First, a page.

Arlo married Jackie Hyde in October 1969, and over the following decade they had four children, all of whom have become entertainers/musicians themselves. The Guthrie Family has toured together throughout the years, most notably for the 2012 Guthrie Family Reunion Tour, honoring the centennial of Woody Guthrie’s birth.
Jackie passed away shortly after the tour, a few days after celebrating their 43rd wedding anniversary. Abe, Cathy, Annie and Sarah Lee continue to work with their dad onstage or behind the scenes. They all have children of their own and together they have continued to bring The Guthrie Family shows to the stage, the most recent being 2017—their annual Thanksgiving concert at Carnegie Hall in New York City. There were thirteen family members on stage at the same time. But mostly Arlo remains a road warrior, touring almost constantly, alone or with friends and family.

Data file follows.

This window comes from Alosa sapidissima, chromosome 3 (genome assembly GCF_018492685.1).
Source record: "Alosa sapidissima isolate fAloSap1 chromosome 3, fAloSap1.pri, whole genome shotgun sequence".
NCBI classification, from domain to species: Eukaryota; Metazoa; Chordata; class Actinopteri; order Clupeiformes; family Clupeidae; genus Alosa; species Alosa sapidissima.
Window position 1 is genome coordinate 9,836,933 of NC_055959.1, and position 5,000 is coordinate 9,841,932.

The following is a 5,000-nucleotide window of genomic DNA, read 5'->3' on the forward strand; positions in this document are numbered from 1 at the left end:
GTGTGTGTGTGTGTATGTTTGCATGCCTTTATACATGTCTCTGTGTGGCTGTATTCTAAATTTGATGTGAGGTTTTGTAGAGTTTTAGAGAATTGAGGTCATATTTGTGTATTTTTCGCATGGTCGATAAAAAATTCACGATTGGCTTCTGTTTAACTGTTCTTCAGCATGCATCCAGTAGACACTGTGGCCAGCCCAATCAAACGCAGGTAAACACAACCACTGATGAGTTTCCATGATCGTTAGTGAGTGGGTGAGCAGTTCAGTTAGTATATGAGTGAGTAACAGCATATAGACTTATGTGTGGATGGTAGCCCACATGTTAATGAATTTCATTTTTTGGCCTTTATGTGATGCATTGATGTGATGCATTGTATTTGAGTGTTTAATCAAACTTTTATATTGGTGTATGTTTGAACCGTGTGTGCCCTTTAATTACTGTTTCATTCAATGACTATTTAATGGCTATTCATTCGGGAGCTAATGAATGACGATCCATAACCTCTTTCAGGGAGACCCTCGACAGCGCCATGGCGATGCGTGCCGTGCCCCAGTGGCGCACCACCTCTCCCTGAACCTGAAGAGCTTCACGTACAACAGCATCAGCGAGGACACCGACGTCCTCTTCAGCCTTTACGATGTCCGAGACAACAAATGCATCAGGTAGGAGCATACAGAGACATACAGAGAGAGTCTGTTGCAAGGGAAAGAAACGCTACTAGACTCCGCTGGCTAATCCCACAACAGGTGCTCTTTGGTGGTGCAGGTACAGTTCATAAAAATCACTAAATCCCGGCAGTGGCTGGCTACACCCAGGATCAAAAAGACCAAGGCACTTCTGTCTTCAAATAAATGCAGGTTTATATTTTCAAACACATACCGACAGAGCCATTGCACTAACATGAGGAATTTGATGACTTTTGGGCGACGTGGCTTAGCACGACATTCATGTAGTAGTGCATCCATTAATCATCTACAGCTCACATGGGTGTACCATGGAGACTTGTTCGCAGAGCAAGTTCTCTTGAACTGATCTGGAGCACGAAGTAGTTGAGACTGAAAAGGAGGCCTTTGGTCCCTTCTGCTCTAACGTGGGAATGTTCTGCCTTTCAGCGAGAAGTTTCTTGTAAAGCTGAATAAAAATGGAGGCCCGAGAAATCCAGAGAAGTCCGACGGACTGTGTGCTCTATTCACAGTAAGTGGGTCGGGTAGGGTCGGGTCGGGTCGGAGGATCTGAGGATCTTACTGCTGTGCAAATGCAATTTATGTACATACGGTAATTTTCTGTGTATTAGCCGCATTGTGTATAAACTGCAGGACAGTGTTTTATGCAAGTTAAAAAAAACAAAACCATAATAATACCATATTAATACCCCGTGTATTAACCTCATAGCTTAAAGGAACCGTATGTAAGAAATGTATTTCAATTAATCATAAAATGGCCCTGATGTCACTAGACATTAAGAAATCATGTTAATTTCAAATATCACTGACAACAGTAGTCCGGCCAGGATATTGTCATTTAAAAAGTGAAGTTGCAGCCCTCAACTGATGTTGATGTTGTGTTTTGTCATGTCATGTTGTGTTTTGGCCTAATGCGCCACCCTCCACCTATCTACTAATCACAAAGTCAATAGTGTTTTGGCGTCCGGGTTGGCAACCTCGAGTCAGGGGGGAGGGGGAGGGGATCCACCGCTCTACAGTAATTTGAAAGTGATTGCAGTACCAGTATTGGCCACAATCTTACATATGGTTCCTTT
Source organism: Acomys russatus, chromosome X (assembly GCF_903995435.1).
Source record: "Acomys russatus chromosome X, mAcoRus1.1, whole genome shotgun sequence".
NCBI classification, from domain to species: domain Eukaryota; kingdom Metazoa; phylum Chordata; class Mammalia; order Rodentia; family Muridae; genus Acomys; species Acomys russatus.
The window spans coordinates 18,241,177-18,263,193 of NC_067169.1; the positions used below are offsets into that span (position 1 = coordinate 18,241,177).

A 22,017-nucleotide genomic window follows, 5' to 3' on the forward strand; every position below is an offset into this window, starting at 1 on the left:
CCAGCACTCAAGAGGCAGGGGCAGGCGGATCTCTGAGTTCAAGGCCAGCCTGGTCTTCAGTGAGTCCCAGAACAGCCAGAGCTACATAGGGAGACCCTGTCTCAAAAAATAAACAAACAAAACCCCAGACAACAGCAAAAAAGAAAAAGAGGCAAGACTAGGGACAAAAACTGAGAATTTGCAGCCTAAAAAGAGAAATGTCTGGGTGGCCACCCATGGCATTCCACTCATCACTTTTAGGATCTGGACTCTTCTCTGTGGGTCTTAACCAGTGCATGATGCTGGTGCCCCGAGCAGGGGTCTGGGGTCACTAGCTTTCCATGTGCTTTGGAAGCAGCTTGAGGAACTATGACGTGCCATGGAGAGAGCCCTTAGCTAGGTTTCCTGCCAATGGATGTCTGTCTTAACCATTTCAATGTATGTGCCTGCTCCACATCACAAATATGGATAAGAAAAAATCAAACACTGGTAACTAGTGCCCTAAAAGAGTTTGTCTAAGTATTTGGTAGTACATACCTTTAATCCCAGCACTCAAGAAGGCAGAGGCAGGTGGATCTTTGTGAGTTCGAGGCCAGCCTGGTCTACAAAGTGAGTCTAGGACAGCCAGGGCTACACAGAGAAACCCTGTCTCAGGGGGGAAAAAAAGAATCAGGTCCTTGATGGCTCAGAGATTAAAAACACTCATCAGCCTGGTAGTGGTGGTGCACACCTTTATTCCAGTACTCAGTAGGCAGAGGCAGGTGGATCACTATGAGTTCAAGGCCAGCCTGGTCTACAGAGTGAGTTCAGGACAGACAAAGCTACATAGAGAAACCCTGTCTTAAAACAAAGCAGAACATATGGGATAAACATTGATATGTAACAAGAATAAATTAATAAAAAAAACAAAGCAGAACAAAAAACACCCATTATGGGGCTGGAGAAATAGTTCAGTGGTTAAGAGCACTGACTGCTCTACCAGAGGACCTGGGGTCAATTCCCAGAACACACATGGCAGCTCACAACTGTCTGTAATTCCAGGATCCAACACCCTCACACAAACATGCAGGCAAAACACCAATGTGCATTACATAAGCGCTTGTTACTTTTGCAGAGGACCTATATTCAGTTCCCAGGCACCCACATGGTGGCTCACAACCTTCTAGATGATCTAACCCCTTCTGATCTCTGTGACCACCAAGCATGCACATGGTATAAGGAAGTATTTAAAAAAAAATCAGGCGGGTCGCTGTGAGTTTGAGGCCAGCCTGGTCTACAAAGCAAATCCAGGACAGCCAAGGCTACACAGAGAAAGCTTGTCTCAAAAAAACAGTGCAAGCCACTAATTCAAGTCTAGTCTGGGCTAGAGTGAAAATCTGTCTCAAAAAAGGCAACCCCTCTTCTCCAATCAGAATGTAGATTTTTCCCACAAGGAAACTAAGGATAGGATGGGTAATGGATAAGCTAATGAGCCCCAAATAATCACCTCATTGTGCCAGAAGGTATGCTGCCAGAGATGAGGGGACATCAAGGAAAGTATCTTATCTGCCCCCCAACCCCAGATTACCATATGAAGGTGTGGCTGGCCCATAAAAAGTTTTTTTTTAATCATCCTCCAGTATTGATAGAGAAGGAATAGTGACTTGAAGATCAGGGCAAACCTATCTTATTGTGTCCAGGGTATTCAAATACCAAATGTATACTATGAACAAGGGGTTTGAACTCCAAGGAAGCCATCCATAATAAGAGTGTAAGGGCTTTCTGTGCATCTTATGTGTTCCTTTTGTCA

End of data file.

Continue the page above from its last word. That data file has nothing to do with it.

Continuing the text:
Since the first time he performed in public in 1961 at the age of 13, and after almost 60 years of shows, Arlo Guthrie, now in his 70s, has become an American elder—a keeper of the flame.
Ali Harter is an American singer/songwriter from Oklahoma City, Oklahoma who has played in several bands, but primarily as a solo musician. Harter is a twenty year veteran of the national & international music scene. Her third & final album, Near the Knuckle, is out now!
Harter’s efforts have won her contests & accolades including 2012’s Comanche Casino Idol, where she on the chance to sing with Garth Brooks’ long time guitar player, Ty England. Harter was also been awarded a Woody Guthrie Award for “Best New Singer-Songwriter.”